Revising the Novel: The Comfort of 1st Person

I have written about 170 pages of the 4th revision of my novel and put about 3 years of work into the project as a whole. If I had to guess, I’d say that about 40-50 pages need to be written to get to the conclusion of the book. My aspiration is to get that done by the first week of May, when the manuscript is due to an editor I’ve hired. But in my naivete, I failed to understand the amount of time wedding prep would take (and Mom is doing most of it!). That, plus travel, scattered my mind more than I prefer.

All this being said, I was able to make five small additions to the novel last week that I hope make it through to the final version. While I’ve been writing in limited 3rd person point of view for every single chapter–sometimes focused on the American soldier Nathan, other times focused on the Afghan characters Aaseya or Rahim–this hasn’t come easily to me. Much of Flashes of War is, in fact, 1st person and involves only momentary scenes or clips of narrative. The exhaustive focus and exhale of a 3rd person novel length is humbling. 

The additions came in the form of a peripheral character named Shanaz. She’s an old Afghan woman who has made a dire mistake. She’s devout, stubborn, uneducated, and speaks her mind. I’ve known this about her all along, though she only appeared for one chapter in the early drafts of the book. She is mentione–without appearing–about 4 times, though, because Aaseya has to walk past Shanaz’s house en route to the bazaar. In my new rendering of this woman, each time Aaseya walks past, Shanaz sees her and shouts something or glares. This provides a much more realistic rendering of Shanaz later, in the chapter where she fully appears as the focus of the action.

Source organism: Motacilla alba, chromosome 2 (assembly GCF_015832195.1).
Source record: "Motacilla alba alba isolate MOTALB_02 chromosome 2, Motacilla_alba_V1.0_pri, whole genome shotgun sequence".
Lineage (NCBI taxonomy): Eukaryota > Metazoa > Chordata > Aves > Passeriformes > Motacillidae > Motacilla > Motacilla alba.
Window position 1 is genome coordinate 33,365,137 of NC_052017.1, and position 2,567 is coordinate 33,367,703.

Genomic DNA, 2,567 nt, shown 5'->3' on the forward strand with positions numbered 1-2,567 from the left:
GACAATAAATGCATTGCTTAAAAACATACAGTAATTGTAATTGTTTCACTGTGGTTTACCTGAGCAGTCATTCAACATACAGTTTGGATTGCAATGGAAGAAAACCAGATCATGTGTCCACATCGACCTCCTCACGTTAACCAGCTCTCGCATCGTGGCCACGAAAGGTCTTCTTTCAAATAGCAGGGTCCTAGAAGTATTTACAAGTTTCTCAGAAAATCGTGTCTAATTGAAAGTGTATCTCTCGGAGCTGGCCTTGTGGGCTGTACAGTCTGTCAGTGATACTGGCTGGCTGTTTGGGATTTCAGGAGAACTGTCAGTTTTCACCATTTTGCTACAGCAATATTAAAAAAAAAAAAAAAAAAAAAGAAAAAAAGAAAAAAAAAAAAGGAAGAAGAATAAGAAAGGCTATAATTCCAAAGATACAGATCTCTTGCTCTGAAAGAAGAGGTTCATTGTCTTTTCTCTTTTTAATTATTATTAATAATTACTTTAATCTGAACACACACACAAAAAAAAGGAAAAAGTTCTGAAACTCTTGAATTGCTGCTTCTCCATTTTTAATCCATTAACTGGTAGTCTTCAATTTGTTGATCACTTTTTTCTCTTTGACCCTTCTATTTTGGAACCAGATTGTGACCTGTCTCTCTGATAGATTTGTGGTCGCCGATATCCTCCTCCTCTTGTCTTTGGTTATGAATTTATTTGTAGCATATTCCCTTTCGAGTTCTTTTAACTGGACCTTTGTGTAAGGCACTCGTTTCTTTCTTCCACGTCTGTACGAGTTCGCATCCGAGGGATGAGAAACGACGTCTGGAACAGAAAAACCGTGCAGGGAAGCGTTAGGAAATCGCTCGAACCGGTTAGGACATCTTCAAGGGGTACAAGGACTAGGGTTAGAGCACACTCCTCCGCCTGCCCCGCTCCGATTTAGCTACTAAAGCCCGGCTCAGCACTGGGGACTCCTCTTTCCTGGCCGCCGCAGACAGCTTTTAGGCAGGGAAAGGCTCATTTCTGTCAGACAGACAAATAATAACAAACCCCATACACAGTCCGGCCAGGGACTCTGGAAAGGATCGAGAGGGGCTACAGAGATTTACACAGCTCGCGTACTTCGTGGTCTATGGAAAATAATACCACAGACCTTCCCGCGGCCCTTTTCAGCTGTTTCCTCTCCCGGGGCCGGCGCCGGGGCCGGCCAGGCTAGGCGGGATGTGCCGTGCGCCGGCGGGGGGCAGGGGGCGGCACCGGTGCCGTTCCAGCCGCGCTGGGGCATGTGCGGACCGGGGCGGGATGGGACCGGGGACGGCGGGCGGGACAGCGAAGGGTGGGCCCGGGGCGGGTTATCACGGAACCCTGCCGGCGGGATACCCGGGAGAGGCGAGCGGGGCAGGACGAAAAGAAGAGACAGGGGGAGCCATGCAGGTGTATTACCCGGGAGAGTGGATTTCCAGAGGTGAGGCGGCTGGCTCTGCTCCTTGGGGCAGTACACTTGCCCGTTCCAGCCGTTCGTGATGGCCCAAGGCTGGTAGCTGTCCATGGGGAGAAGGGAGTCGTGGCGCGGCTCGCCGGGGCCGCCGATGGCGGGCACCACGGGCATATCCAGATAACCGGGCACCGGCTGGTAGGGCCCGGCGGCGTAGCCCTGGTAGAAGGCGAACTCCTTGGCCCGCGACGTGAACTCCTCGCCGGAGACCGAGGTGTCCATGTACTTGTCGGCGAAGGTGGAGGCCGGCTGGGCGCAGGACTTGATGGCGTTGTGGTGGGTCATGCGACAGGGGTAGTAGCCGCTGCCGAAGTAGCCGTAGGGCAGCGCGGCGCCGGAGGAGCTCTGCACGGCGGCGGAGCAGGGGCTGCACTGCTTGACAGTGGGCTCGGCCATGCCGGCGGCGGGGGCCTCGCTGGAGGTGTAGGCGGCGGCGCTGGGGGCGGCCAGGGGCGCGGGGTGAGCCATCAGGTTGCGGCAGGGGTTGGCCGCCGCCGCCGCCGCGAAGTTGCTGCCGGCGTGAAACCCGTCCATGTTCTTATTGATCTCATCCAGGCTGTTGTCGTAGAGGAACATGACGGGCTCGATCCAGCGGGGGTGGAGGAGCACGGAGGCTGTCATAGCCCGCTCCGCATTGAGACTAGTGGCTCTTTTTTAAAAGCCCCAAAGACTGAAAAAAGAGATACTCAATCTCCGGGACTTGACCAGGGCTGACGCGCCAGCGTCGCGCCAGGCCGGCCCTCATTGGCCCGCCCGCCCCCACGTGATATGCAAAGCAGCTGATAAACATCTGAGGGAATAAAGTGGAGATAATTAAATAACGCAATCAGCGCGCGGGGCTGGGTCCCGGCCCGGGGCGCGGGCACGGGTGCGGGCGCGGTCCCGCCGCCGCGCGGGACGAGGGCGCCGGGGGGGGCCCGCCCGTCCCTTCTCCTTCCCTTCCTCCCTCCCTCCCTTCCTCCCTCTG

I thought about the changes I had made and knew I was heading the right direction, but something hadn’t fully clicked. I still felt I needed to build up to Shanaz’s chapter somehow, and I had some backstory about her that could increase tension in the novel, but Aaseya wasn’t aware of it so I didn’t know to include it without a point of view violation.

How to get that information into the story?

1st person flashes, of course! Thanks to author and friend Abigail DeWitt, who I meet with monthly to trade chapters and talk shop, the backstory came out through conversation. As I spoke to Abigail at length, I realized how fully I knew Shanaz and her story–separate from the main thread of the novel–but confessed I didn’t see any way to include it. Abigail suggested 1st person and my heart leapt at the thought. 1st person writing, fiction or nonfiction, is a “home place” for me. It flows more readily than any other point of view. Once I put my mind to it, I wrote five separate 1st person flashes in Shanaz’s voice and positioned them between chapters of the novel to increase tension and slowly reveal a side story that will hopefully add a layer of meaning and entertainment for readers.

Now, back to the final chapters…onward, toward May!

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